Yesterday we turned the page on a new week in the GDR calendar.
For whomever things were written aforetime were written for our knowledge.St. Paul
Born yesterday in 1859 A.E. Housman.
Alfred Edward Housman (/ˈhaʊsmən/; 26 March 1859 – 30 April 1936), usually known as A. E. Housman, was an English classical scholar and poet, best known to the general public for his cycle of poems A Shropshire Lad. Lyrical and almost epigrammatic in form, the poems wistfully evoke the dooms and disappointments of youth in the English countryside. Their beauty, simplicity and distinctive imagery appealed strongly to Edwardian taste, and to many early 20th-century English composers both before and after the First World War. Through their song-settings, the poems became closely associated with that era, and with Shropshire itself.
Housman was one of the foremost classicists of his age and has been ranked as one of the greatest scholars who ever lived. He established his reputation publishing as a private scholar and, on the strength and quality of his work, was appointed Professor of Latin at University College London and then at the University of Cambridge. His editions of Juvenal, Manilius and Lucan are still considered authoritative.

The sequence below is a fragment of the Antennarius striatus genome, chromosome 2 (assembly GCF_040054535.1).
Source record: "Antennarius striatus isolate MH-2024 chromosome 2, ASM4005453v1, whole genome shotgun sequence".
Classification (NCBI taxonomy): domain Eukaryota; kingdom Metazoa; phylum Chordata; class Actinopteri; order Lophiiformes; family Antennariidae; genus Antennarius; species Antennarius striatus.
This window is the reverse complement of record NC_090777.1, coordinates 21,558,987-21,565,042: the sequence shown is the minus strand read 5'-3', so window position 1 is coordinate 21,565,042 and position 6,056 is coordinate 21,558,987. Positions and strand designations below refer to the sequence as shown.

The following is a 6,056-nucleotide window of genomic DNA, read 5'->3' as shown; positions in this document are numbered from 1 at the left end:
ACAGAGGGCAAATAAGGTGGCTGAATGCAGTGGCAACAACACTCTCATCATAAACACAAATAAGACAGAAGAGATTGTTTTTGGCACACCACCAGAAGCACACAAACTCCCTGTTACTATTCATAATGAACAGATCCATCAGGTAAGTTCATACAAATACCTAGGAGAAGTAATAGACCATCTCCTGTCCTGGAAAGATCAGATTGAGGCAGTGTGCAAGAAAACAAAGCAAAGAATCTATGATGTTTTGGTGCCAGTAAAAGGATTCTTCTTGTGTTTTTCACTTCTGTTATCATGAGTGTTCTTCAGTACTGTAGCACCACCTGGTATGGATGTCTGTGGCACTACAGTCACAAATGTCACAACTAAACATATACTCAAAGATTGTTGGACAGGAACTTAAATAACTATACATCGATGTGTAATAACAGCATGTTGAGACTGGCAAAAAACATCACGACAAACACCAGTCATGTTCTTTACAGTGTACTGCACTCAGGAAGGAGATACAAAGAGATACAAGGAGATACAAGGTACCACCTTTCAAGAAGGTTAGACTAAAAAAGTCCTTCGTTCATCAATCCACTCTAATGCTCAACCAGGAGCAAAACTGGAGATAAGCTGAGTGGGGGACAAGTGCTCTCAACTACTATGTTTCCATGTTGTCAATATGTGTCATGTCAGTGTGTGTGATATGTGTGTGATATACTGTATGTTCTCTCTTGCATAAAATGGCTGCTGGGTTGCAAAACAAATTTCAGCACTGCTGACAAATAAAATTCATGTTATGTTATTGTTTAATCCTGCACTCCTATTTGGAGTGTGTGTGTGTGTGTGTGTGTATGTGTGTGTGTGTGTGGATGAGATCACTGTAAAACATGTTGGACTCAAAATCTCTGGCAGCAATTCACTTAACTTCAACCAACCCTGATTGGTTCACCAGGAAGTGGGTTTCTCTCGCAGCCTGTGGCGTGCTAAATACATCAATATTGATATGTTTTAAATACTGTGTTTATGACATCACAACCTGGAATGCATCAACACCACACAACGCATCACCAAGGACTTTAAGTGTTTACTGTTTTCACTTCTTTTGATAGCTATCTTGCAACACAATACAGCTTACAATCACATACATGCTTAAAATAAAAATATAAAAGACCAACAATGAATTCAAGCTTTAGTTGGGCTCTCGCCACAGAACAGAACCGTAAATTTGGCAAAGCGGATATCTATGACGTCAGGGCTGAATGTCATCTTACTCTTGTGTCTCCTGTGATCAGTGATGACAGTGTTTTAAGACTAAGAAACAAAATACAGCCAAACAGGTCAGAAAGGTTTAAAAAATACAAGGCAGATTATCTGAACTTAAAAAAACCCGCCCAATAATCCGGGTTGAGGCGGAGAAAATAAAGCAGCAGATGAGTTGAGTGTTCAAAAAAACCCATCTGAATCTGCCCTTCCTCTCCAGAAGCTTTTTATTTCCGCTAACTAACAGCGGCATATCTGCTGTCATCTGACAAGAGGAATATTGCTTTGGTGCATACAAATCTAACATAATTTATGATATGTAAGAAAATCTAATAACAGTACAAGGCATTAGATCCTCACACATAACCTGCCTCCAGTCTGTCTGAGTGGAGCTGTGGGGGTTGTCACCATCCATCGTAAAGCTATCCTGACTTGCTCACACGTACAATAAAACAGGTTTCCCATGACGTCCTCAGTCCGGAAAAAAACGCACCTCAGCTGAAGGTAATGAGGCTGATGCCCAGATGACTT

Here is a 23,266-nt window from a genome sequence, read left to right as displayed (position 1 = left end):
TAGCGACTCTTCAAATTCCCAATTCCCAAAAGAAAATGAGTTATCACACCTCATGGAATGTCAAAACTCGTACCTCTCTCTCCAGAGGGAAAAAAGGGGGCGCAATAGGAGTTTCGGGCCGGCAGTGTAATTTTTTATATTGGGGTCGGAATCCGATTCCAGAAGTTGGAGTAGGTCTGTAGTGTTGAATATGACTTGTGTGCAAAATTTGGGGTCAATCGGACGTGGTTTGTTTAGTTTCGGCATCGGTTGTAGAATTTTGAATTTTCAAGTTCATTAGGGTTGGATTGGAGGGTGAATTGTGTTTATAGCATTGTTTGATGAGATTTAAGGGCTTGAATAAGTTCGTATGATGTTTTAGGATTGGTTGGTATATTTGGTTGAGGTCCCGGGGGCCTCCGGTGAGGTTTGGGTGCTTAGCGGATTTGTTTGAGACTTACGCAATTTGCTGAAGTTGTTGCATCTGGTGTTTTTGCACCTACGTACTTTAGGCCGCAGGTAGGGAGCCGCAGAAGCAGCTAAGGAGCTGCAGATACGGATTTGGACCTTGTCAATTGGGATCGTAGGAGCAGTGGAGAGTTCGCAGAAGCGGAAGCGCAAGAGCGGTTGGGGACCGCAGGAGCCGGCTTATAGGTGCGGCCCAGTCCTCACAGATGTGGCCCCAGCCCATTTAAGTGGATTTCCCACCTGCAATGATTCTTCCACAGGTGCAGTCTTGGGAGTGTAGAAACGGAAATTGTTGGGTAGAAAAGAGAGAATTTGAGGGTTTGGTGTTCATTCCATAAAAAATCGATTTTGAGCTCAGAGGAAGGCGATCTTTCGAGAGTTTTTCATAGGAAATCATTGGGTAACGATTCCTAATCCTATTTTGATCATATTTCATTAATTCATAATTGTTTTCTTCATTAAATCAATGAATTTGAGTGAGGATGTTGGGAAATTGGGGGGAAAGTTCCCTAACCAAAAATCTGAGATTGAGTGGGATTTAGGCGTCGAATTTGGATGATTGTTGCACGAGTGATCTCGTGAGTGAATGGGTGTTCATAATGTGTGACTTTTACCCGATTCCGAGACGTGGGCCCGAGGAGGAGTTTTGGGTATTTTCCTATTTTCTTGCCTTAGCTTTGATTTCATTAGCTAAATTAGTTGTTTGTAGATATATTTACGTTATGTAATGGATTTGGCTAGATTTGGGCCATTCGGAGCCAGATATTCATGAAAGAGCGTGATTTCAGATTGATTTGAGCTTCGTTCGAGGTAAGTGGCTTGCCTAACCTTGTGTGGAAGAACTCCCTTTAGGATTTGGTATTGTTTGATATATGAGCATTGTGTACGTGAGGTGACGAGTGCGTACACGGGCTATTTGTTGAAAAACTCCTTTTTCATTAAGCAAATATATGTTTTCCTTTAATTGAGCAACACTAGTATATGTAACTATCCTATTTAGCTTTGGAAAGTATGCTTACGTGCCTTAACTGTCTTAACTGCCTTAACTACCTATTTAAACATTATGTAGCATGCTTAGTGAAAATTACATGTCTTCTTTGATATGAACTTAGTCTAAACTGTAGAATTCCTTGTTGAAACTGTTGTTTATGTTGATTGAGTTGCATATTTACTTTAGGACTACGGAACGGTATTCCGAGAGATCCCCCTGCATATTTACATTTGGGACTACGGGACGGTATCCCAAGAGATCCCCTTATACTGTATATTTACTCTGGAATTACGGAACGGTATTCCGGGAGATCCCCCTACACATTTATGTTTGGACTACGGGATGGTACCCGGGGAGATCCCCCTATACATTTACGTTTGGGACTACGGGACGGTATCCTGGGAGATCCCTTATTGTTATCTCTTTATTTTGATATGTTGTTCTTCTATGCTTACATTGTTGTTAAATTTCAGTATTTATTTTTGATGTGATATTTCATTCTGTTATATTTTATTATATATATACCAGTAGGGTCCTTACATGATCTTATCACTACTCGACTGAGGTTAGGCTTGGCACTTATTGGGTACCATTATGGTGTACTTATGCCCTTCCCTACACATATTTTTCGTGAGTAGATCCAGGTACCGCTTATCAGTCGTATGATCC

Did you catch that?
“… has been ranked as one of the greatest scholars who ever lived.”
I have a question.
Has been ranked by whom? And having been ranked by whom, what was his rank? Well… Mr. Amazon cites two sources for this claim, a quote from a book, and his biography at Poetry Foundation. From the book:
‘a man who turned out to be not only the great English classical scholar of his time but also one of the few real and great scholars anywhere at any time’. Charles Oscar Brink, English Classical Scholarship: Historical reflections on Bentley, Porson and Housman, James Clarke & Co, Oxford, Oxford University Press, New York, 1986 p.149
The biography at Poetry Foundation is quite interesting, as was his entry in the various encyclopedias I consulted. I came away disliking him and his scholarship after reading the PF entry. But then I came across something interesting in Twentieth Century Authors: A Biographical Dictionary of Modern Literature (1942, 1956). In 1877 he went off to St. John’s College, Oxford.
Apparently he went from being “gay, witty, lively, outgoing” to being “rigidly reserved, melancholy,” and reclusive. All in all it’s worth a read. The author of the entry says, “Housman was a really great scholar– the equal of Bentley… .” So now I know!
- A Shropshire Lad XIII (Housman)
- Ferber’s Gay Old Dog (short story by Edna Ferber)